STATE OF TENNESSEE v. GEORGE JOSEPH RAUDENBUSH, III - Articles

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Posted by: Suzanne Craig Robertson on Jun 6, 2017

Court: TN Court of Criminal Appeals

Attorneys 1:

Gerald L. Gulley, Jr., Knoxville, Tennessee (on appeal) and C. Richard Hughes, Jr., District Public Defender; Donald Leon Shahan and Abby Burke, Assistant Public Defenders, (at trial) for the appellant, George Joseph Raudenbush, III.

Attorneys 2:

Herbert H. Slatery III, Attorney General and Reporter; Benjamin A. Ball, Senior Counsel; Stephen Davis Crump, District Attorney General; and Paul Rush, Assistant District Attorney General, for the appellee, State of Tennessee.

Judge(s): WOODALL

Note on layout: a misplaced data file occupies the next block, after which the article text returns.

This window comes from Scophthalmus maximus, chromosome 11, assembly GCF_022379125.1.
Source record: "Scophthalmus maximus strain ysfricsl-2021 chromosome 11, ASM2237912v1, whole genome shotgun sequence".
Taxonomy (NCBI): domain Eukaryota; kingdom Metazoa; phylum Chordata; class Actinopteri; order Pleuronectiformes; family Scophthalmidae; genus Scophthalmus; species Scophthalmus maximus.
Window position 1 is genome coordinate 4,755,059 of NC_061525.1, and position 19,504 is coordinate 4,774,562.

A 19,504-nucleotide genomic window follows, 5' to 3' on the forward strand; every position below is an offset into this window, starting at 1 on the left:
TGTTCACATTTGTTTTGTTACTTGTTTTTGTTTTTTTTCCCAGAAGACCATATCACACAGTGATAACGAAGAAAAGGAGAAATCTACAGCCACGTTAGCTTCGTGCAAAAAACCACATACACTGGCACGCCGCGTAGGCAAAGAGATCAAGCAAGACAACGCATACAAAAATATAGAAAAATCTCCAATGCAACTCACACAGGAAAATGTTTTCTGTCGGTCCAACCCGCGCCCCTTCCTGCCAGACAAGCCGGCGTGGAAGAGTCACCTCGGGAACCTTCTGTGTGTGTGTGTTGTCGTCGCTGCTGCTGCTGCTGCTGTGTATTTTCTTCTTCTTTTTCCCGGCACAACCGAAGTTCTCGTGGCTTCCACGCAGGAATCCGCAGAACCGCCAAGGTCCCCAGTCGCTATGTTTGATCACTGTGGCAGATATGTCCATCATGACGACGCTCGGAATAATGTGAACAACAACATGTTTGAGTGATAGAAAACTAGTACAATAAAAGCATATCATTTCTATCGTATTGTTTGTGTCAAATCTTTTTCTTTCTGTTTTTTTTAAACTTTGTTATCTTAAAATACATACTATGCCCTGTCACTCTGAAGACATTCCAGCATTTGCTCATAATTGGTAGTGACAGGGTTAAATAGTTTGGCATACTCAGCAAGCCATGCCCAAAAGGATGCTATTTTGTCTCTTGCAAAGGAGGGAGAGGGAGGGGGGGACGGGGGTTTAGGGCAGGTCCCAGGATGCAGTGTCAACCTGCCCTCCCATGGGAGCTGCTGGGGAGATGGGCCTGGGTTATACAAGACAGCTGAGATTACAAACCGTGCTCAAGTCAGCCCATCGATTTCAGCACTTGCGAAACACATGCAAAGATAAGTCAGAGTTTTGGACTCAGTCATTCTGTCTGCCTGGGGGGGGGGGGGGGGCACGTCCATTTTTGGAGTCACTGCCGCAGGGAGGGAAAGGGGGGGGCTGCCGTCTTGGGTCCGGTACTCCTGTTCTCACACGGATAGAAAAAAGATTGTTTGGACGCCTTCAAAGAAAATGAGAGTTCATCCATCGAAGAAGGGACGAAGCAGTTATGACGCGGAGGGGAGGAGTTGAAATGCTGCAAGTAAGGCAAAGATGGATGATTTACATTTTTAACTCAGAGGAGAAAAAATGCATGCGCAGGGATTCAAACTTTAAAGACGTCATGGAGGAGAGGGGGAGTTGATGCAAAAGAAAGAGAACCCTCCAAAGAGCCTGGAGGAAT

In his first trial, Defendant, George Joseph Raudenbush, III, was convicted of driving on a suspended license, violating the financial responsibility law, speeding, felony evading arrest, misdemeanor evading arrest, assault, and reckless endangerment. The trial court merged the misdemeanor evading arrest conviction into the felony evading arrest conviction and imposed an effective four-year sentence. On appeal, this court reversed and remanded the case for a new trial because the trial court denied Defendant his Sixth Amendment right to counsel by requiring him to proceed pro se at trial. State v. George Joseph Raudenbush, III, No. E2012-02287-CCA-R3-CD, 2013 WL 62372011 (Tenn. Crim. App. Dec. 3, 2013). In his second trial, the subject of this appeal, Defendant was convicted of driving on a suspended license, violating the financial responsibility law, speeding, felony evading arrest, misdemeanor evading arrest, assault, and reckless endangerment. The trial court again imposed an effective four-year sentence to be served on supervised probation. On appeal, Defendant raises the following issues: (1) whether the trial court erred in overruling Defendant’s motion for judgment of acquittal; (2) whether the evidence was insufficient to support his convictions for felony evading arrest and assault; (3) whether the trial court erred by denying his motion for a change of venue; and (4) whether there was juror misconduct. Defendant is not entitled to relief on the issues presented. However, the trial court failed to merge the conviction for misdemeanor evading arrest with the conviction for felony evading arrest. We therefore remand the convictions for merger. In all other respects the judgments are affirmed.

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